I can’t take credit for the title of today’s post. It’s actually the subtitle of a little book called Worth Remembering by my friend, futurist David Zach.
David and I first met in the Twitter-sphere several years ago, when he reached out to me regarding one of my storytelling classes. We’ve corresponded on and off since. Then last week, I serendipitously ran into David at a local coffee shop. (Or rather, he came running up, having recognized my Twitter photo!)
It seems pretty ironic now that David and I first started tweeting before I actually “got into” steampunk. Because who better to explore the “futures of yesterday” with than a bona fide futurist—whose whole job is to study how the future happened in the past, and what past trends mean for the future that’s yet to be.
So finally, after far too long communicating online, David and I met for a coffee of our own. (Or, in my case, a Green Hornet smoothie from Colectivo. Love those things!)
It didn’t hurt that, before he arrived, I’d been reading a book on Victorian spiritualism as research for an upcoming novel. What struck me about the book was its utter timelessness. The anecdotes might have played out in the world of cogs and corsets . . . but the same tricks that were used to delight (and deceive) back in the Industrial age are still around today. David concurred with my thinking, showing several examples where trends from past eras are being used to predict and successfully combat modern crises.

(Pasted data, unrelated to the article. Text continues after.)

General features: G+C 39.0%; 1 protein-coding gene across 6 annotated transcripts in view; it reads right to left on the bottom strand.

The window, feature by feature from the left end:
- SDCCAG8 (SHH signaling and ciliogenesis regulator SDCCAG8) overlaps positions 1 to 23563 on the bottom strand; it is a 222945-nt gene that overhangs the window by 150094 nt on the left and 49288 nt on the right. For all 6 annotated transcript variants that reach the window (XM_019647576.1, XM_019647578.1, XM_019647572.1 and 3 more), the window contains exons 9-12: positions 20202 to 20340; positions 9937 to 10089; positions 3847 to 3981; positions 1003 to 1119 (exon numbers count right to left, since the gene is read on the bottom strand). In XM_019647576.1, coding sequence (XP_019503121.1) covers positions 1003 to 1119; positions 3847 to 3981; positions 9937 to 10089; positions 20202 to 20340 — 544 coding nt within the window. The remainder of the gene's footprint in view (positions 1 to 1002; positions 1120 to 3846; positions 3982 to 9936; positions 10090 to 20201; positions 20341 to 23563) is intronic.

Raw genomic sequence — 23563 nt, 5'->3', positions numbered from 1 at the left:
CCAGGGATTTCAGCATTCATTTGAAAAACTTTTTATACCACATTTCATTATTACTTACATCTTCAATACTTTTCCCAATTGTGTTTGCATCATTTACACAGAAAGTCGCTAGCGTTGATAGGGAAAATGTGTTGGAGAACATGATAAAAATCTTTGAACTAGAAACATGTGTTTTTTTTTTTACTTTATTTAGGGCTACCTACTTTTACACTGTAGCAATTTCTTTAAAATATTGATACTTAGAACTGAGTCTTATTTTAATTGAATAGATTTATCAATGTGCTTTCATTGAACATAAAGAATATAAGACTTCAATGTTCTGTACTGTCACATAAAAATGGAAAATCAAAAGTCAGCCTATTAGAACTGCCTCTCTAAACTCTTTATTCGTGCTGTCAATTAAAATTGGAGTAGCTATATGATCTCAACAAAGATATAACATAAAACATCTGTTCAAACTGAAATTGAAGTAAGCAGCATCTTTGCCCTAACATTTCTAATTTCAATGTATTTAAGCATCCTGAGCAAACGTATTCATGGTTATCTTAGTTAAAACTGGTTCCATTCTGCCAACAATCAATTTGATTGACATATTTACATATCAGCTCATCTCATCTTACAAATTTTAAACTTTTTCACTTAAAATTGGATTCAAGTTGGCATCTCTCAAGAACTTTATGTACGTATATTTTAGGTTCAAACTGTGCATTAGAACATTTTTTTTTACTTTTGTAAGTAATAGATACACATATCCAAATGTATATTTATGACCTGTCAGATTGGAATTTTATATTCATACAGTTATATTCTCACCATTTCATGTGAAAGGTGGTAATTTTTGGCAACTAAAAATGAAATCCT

And that got me thinking. What if the real value of these “retro future” and “futuristic retro” genres (like steampunk) is not that they transport us to the past, but instead that they help us prepare for the future?
Think about it. The Victorian Era was an age of unprecedented technological and social change. People were awash with information as never before, even though their technologies seem outdated to us today. Likewise, travel around the world was far more accessible, and I think we would all recognize the same wide swings of excitement and terror about the future that mark the discourse of our own changeful time. If you doubt, all you have to do is pick up any Victorian work of social commentary (Thomas Carlyle’s Signs of the Times from 1829, for example) and you’ll find many points that resonate with today’s social commentators, although perhaps in more arcane language.
All this goes to show: despite all the so-called technological changes, humankind itself hasn’t changed very much in the last 150 years. Which leads me to suspect that the practice of steampunk—whether writing it, making it, or living it—is really just a clever way to unpack the future values of old ideas.
As the oft-quoted saying goes, “Those who forget history are doomed to repeat it.” How much of our anxiety about the future, as well as our uncertainty of how to respond, might be cured by examining the best and worst of the past?
Or maybe, after all, I’m just looking for an excuse to justify creating more anachronistic Victorian worlds. And if so, that’s okay too.
Because either way, a future with steampunk is a better, smarter future . . . even if it shouts huzzah and smells vaguely like steam oil.